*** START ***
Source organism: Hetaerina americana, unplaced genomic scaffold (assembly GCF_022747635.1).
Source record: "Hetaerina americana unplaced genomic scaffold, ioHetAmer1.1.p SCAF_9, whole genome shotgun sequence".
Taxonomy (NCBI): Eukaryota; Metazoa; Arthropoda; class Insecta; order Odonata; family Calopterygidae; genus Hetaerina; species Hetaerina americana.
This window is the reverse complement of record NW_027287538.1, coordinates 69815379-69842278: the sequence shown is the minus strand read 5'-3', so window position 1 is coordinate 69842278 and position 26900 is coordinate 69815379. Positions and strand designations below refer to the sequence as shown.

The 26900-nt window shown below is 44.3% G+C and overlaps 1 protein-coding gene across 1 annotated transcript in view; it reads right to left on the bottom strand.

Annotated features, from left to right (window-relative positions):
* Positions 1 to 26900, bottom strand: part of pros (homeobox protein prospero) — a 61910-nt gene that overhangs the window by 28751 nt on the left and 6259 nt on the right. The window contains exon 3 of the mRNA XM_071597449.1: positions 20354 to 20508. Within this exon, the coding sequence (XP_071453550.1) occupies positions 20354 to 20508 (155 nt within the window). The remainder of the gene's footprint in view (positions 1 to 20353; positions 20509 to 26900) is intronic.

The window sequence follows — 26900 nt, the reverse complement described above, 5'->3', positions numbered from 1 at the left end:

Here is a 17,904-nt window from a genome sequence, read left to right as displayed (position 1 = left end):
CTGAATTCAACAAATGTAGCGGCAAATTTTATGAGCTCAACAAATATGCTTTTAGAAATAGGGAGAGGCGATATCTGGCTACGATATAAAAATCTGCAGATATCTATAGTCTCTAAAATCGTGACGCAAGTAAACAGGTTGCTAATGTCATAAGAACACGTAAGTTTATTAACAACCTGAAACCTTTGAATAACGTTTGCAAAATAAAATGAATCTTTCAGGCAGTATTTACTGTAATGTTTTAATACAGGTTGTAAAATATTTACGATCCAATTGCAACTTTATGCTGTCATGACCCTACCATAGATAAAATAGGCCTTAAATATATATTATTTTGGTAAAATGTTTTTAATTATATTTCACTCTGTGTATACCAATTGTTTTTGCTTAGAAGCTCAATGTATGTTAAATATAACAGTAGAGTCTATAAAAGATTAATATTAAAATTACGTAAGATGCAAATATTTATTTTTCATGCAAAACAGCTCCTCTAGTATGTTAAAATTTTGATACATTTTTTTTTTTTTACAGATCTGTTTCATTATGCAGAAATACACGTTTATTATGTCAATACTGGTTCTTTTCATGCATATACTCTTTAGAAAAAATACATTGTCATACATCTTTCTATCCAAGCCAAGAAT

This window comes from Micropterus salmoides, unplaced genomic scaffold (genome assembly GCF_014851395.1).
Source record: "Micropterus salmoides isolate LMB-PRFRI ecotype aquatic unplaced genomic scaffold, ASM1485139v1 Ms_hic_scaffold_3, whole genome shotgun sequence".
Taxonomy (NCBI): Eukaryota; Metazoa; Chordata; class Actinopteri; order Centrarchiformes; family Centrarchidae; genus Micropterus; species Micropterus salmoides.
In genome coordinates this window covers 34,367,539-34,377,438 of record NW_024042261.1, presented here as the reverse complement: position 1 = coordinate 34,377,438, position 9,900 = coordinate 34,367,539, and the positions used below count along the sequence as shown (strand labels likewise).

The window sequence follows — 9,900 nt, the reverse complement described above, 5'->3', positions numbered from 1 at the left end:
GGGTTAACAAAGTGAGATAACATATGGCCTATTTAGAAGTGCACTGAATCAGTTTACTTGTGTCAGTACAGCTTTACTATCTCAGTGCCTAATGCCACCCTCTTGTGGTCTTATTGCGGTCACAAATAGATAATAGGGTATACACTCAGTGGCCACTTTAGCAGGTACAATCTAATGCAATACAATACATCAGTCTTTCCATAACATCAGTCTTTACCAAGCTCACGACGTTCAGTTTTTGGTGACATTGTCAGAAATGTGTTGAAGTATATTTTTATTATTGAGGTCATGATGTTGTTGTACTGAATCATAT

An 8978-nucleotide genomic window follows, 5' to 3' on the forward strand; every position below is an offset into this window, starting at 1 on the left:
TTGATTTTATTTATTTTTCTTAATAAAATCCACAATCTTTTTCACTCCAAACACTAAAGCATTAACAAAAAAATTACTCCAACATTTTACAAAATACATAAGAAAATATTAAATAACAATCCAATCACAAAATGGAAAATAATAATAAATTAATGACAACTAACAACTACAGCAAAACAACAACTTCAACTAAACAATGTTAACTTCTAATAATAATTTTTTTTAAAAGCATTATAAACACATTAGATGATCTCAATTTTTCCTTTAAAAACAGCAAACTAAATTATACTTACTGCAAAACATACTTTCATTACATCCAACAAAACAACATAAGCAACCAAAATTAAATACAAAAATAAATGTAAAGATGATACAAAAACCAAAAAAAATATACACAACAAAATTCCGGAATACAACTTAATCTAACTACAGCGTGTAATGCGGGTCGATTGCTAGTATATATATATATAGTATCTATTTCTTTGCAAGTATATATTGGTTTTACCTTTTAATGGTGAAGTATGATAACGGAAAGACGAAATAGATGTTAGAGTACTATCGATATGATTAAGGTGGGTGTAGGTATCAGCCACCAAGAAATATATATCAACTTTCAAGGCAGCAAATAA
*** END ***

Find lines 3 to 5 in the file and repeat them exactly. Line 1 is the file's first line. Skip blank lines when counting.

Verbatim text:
Taxonomy (NCBI): Eukaryota; Metazoa; Arthropoda; class Insecta; order Odonata; family Calopterygidae; genus Hetaerina; species Hetaerina americana.
This window is the reverse complement of record NW_027287538.1, coordinates 69815379-69842278: the sequence shown is the minus strand read 5'-3', so window position 1 is coordinate 69842278 and position 26900 is coordinate 69815379. Positions and strand designations below refer to the sequence as shown.

The 26900-nt window shown below is 44.3% G+C and overlaps 1 protein-coding gene across 1 annotated transcript in view; it reads right to left on the bottom strand.